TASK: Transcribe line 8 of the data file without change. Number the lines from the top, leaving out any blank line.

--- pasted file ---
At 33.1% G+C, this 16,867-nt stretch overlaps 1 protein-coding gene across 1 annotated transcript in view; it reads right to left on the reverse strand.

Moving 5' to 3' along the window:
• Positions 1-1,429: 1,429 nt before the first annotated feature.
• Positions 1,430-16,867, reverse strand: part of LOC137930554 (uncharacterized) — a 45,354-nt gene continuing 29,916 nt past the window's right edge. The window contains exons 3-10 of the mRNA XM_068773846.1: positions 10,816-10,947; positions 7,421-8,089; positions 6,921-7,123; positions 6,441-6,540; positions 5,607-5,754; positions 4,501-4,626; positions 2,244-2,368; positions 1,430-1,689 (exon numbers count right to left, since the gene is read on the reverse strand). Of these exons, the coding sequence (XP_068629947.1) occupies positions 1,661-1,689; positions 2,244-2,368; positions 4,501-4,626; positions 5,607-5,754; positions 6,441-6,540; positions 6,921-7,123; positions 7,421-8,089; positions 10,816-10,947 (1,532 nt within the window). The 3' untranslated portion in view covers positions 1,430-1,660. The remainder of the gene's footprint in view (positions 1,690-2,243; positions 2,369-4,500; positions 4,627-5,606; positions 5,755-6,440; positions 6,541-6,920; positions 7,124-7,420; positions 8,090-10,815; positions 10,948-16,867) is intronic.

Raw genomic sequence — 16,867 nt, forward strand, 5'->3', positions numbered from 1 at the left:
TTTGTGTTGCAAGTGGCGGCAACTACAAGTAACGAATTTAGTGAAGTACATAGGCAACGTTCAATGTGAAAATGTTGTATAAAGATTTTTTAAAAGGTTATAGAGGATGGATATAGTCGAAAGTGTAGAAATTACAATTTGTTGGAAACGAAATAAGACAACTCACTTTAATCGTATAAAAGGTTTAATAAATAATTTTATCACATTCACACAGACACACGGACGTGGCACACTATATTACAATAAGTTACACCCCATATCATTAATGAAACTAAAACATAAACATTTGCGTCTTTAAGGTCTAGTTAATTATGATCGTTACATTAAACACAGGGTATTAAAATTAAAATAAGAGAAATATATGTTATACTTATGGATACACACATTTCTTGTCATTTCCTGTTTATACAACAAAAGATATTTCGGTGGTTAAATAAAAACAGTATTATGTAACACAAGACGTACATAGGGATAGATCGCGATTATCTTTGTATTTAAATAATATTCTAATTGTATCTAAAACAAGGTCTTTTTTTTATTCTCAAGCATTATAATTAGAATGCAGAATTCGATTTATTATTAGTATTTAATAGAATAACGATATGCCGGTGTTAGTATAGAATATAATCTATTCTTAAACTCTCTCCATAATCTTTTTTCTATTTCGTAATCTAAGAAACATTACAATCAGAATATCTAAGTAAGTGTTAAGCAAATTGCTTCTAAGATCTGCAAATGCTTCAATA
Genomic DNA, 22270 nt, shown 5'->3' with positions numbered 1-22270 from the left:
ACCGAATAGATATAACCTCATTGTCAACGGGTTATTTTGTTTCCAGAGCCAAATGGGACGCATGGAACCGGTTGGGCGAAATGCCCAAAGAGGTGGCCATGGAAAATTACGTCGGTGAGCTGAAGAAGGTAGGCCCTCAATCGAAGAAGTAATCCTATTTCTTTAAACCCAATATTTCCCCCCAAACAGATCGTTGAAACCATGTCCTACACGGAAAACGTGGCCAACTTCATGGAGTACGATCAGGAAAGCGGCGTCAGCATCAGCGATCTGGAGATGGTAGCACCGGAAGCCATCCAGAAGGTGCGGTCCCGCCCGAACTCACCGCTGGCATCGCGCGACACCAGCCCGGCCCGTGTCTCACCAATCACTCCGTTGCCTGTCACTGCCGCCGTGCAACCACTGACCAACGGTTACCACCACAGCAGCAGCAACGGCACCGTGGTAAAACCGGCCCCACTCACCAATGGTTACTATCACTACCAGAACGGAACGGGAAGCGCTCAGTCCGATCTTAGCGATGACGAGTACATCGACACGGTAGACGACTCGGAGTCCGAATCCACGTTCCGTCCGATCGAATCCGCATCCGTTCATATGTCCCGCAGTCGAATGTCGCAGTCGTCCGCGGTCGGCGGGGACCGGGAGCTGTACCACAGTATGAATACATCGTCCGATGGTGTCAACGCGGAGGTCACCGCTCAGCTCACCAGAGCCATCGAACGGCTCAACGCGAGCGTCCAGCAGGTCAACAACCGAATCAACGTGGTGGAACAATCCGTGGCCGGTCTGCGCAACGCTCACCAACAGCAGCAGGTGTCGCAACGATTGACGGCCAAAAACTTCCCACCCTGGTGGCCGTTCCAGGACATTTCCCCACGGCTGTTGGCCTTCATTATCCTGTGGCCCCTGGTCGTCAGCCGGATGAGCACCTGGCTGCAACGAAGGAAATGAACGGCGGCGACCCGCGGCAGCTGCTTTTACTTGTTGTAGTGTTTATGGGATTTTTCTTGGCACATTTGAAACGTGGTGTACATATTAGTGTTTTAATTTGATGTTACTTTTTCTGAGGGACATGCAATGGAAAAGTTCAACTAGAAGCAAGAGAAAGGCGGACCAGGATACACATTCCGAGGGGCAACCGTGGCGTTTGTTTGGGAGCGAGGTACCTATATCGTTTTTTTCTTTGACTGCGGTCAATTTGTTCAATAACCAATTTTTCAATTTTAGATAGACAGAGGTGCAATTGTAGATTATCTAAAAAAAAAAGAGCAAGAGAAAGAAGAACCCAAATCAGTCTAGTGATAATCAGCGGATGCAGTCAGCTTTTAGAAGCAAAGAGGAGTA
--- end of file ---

ACCGAATAGATATAACCTCATTGTCAACGGGTTATTTTGTTTCCAGAGCCAAATGGGACGCATGGAACCGGTTGGGCGAAATGCCCAAAGAGGTGGCCATGGAAAATTACGTCGGTGAGCTGAAGAAGGTAGGCCCTCAATCGAAGAAGTAATCCTATTTCTTTAAACCCAATATTTCCCCCCAAACAGATCGTTGAAACCATGTCCTACACGGAAAACGTGGCCAACTTCATGGAGTACGATCAGGAAAGCGGCGTCAGCATCAGCGATCTGGAGATGGTAGCACCGGAAGCCATCCAGAAGGTGCGGTCCCGCCCGAACTCACCGCTGGCATCGCGCGACACCAGCCCGGCCCGTGTCTCACCAATCACTCCGTTGCCTGTCACTGCCGCCGTGCAACCACTGACCAACGGTTACCACCACAGCAGCAGCAACGGCACCGTGGTAAAACCGGCCCCACTCACCAATGGTTACTATCACTACCAGAACGGAACGGGAAGCGCTCAGTCCGATCTTAGCGATGACGAGTACATCGACACGGTAGACGACTCGGAGTCCGAATCCACGTTCCGTCCGATCGAATCCGCATCCGTTCATATGTCCCGCAGTCGAATGTCGCAGTCGTCCGCGGTCGGCGGGGACCGGGAGCTGTACCACAGTATGAATACATCGTCCGATGGTGTCAACGCGGAGGTCACCGCTCAGCTCACCAGAGCCATCGAACGGCTCAACGCGAGCGTCCAGCAGGTCAACAACCGAATCAACGTGGTGGAACAATCCGTGGCCGGTCTGCGCAACGCTCACCAACAGCAGCAGGTGTCGCAACGATTGACGGCCAAAAACTTCCCACCCTGGTGGCCGTTCCAGGACATTTCCCCACGGCTGTTGGCCTTCATTATCCTGTGGCCCCTGGTCGTCAGCCGGATGAGCACCTGGCTGCAACGAAGGAAATGAACGGCGGCGACCCGCGGCAGCTGCTTTTACTTGTTGTAGTGTTTATGGGATTTTTCTTGGCACATTTGAAACGTGGTGTACATATTAGTGTTTTAATTTGATGTTACTTTTTCTGAGGGACATGCAATGGAAAAGTTCAACTAGAAGCAAGAGAAAGGCGGACCAGGATACACATTCCGAGGGGCAACCGTGGCGTTTGTTTGGGAGCGAGGTACCTATATCGTTTTTTTCTTTGACTGCGGTCAATTTGTTCAATAACCAATTTTTCAATTTTAGATAGACAGAGGTGCAATTGTAGATTATCTAAAAAAAAAAGAGCAAGAGAAAGAAGAACCCAAATCAGTCTAGTGATAATCAGCGGATGCAGTCAGCTTTTAGAAGCAAAGAGGAGTA